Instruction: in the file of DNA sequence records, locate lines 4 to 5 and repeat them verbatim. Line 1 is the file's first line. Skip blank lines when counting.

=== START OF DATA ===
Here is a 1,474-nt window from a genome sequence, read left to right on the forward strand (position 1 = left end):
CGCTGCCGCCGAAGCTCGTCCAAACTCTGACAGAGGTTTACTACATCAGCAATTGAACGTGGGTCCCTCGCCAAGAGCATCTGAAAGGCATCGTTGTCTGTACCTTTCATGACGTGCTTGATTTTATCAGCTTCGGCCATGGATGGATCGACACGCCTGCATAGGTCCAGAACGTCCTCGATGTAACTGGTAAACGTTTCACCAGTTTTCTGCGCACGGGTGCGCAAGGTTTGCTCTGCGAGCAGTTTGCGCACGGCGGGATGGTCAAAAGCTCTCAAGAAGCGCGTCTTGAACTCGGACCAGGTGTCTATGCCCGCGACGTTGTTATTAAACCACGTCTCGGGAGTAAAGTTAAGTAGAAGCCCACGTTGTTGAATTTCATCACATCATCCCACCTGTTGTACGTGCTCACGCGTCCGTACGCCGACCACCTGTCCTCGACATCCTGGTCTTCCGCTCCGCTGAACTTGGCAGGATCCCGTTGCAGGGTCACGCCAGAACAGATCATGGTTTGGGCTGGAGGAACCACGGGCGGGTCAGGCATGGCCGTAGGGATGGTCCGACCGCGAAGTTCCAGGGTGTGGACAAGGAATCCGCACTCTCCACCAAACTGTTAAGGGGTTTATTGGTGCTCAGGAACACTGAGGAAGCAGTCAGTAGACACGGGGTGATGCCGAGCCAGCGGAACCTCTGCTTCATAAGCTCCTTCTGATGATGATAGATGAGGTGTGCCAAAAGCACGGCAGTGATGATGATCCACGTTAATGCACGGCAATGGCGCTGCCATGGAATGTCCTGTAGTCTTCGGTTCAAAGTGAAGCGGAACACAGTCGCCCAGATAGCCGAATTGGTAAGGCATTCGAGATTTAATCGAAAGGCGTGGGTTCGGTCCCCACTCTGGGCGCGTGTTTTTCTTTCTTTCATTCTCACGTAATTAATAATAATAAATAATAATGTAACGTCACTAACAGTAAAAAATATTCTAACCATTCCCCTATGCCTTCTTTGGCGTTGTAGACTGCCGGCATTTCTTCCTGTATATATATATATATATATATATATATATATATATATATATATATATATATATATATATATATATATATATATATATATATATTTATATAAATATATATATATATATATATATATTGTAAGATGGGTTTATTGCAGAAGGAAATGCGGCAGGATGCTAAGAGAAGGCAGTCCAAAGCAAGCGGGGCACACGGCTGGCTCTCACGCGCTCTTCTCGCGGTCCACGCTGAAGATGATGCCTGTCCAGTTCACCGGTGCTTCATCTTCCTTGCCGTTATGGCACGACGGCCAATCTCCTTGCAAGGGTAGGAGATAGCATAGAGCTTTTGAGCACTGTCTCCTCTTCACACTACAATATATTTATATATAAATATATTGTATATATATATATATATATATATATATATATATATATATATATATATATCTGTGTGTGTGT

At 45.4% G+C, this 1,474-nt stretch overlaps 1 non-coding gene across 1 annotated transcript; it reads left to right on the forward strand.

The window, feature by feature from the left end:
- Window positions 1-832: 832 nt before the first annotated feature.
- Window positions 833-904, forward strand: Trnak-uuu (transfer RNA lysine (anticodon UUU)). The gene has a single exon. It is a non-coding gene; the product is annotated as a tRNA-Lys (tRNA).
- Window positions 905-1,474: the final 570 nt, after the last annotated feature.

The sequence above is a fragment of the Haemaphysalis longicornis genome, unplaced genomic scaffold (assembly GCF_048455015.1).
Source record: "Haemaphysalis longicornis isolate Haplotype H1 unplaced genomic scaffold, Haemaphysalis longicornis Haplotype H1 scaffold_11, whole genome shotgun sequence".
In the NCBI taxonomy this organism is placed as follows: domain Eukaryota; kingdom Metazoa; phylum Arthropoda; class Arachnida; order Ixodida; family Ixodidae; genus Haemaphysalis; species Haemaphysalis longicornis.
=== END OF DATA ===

The window, feature by feature from the left end:
- Window positions 1-832: 832 nt before the first annotated feature.